course So Mr Moffit somehow got them to tell me to ask if I would do this I said yes So I went to M .D Anderson in Houston and became acquainted with Dr Clark who founded and built that place He started with nothing And I sought his advice and counsel, and I brought him up and he and I had a meeting with the governor The governor took my word that this would indeed be a cancer hospital Having made that commitment, the next thing was to design it as a world class cancer center And we won two really significant design awards for progressive architecture and the American Institute of Architect's Design Award It was the only time in the thirty year history in progressive architecture that a hospital ever won an award and only the third or fourth time anyone in the south ever won it So we felt very good We went to the Plaza Hotel in New York, and they put on a big thing There were 5400 entries and 14 winners So that was the best national exposure that this University ever got Everybody who was anybody in architecture attended that thing There were 1800 or 1900 of the countries most prominent architects all whom entered We have designed it as a world class cancer center, and it will be the only world class cancer center between Miami and New York and Indiana and Houston It's really a beauty Hewitt : t When is that projected to open? Smith : t We'll be out there in November They have given a managerial contract to HCA to run it, and I'm not involved in that It has to have an inspection by HRS which can take anywhere from one month to a year depending on how much they find wrong with it Shands they held up for one year Hewitt : t Now is Shands the . 1 6


Smith : t Shands is the University Hospital in Gainseville Hewitt : t Oh, I see Smith : t They are building a new university hospital My function will end the day the contractors leave because all I did was help them to design and supervise the construction Hewitt : t Will that be part of the teaching program at USF? Smith : t Oh sure The College of Nursing and Medicine will both have educational exercises in there, there is no doubt about it Hewitt : t Now I know that you have already been asked some of these questions this morning, but you could you tell me a little bit about the founding of the Nursing College? Smith : I don't know much about it They had a dean here, but she was not well Shortly after I arrived she resigned, and I had the great, ungodly good fortune to recruit Dr MacDonald Hewitt : t She is the present dean? Smith : t Yes So the day she arrived I quit worrying about the Nursing College She had done everything Everything was done properly for the nursing school All I ever did was support her, budget wise and so forth Whatever she asked for I gave her She is absolutely superb I had known her before at Michigan State She was from Miami so I got my tentacles out I was very fortunate to have talked her into coming 1 7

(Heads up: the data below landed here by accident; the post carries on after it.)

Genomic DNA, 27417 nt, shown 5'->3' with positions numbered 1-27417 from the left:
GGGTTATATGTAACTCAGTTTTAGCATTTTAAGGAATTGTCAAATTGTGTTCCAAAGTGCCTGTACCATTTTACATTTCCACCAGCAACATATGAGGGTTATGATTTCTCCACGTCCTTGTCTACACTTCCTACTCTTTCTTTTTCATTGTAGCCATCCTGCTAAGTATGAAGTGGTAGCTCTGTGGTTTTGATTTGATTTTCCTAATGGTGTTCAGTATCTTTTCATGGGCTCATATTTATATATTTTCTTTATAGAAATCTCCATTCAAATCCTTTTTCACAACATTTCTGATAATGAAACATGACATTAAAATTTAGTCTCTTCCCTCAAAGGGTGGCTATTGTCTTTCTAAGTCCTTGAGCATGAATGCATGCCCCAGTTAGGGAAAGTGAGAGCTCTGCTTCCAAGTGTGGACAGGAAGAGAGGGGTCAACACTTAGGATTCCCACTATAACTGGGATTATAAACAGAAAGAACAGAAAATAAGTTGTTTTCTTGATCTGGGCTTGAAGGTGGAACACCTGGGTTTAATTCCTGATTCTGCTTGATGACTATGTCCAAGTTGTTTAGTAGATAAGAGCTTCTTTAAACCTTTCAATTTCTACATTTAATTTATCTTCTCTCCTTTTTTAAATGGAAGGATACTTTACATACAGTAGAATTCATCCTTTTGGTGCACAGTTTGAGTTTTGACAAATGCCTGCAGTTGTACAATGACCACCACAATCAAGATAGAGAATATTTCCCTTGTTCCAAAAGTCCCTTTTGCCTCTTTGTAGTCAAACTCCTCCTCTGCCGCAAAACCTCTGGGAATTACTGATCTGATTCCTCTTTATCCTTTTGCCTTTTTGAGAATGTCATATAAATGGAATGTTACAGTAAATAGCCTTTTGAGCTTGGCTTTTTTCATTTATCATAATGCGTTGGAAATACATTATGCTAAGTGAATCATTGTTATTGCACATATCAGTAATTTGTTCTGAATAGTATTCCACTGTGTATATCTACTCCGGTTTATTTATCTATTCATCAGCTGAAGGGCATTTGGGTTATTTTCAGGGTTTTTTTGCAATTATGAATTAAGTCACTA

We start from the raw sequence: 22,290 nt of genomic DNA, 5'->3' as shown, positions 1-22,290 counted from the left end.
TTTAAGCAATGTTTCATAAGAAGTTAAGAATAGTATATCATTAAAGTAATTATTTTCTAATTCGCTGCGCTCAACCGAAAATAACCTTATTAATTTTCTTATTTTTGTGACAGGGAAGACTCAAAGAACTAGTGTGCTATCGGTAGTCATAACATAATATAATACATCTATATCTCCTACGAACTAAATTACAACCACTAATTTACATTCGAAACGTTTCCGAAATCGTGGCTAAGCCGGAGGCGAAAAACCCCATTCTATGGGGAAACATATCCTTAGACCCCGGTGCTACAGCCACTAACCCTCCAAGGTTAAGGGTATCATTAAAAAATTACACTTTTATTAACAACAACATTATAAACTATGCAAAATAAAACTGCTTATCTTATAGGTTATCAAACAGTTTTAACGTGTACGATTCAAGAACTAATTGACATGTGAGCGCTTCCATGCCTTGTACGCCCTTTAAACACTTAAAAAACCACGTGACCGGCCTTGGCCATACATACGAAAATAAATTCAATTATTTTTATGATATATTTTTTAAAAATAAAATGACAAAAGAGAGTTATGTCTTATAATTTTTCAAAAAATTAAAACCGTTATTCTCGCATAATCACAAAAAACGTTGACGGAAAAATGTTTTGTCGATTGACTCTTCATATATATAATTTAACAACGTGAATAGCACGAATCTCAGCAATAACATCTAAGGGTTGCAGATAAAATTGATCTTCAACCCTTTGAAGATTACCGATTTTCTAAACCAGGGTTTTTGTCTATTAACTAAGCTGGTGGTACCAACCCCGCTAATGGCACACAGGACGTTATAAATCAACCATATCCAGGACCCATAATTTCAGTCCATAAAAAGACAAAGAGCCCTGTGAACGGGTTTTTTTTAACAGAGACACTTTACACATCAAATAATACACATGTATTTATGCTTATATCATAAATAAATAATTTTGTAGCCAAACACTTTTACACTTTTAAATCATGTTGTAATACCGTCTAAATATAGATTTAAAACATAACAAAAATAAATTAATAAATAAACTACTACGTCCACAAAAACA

Hewitt : t Now did the College of Nursing open at the same time as did the College of Medicine? Smith : No, I think they opened a year later They graduated their first class in 1975 They had no place to put them We had to buy a bunch of trailers to set them up outside the Science Building Hewitt : t Now how much of the actual medical center was built when the medical school opened? Smith : t None Hewitt : t None? Smith : t Unique A standard procedure is to build the facility, hire a faculty, and tell students to come here Here we had the fun of doing it all at once We got the students admitted, we recruited the faculty, and we built the facility all simultaneously It was pretty exciting But it was the only way to go, we were in a hurry It had been delayed long enough, so we elected to go ahead ; we were temporary and what not Hewitt : t How long did it take to actually get the buildings completed that are now part of the medical center? Smith : t The Governor came down and dedicated this whole thing in 1976, which was about six months after it was finished So he came in January of '76 He could have come in July of '75 Hewitt : t So you were already moved in by that time? Smith : t We also did that simultaneously We built this phase, and long before it was finished we funded and started the next phase and tied it in So we 1 8


1 9 were living, and this was my original office, in this place before the other half was done Hewitt : t Now were there other buildings besides the Cancer Center that had been added on since that time? Are there plans for other centers? Smith : t They are going to build a psychiatric hospital on the corner of Fletcher The Shriners, of course, is the . now that psychiatric hospital is going to be owned by HCA That is a private enterprise It won't belong to the University This one does Shriners is a separate, private operation And they are struggling very hard to raise funds for an eye institute, and they would like to build a children's hospital Hewitt : t It's a good thing that there is alot of land here Smith : t Yes, well, they are going to learn like everybody is learning around the country that it is easy to run out of land, and we should be a little careful on how to use it That is not my problem although I did have the good fortune to tell the President that he should be building the parking garage right now If he started tomorrow morning, he might escape the net, otherwise he'll be in a hell of a fix In any case those are the projections : an eye research center, a children's hospital and that just about rounds it out for the moment Hewitt : t Now was the Psychiatry Department part of the hospital planning or the medical center planning originally? Smith : t Oh yes It was one of the original departments We have always had the Department of Psychiatry from day one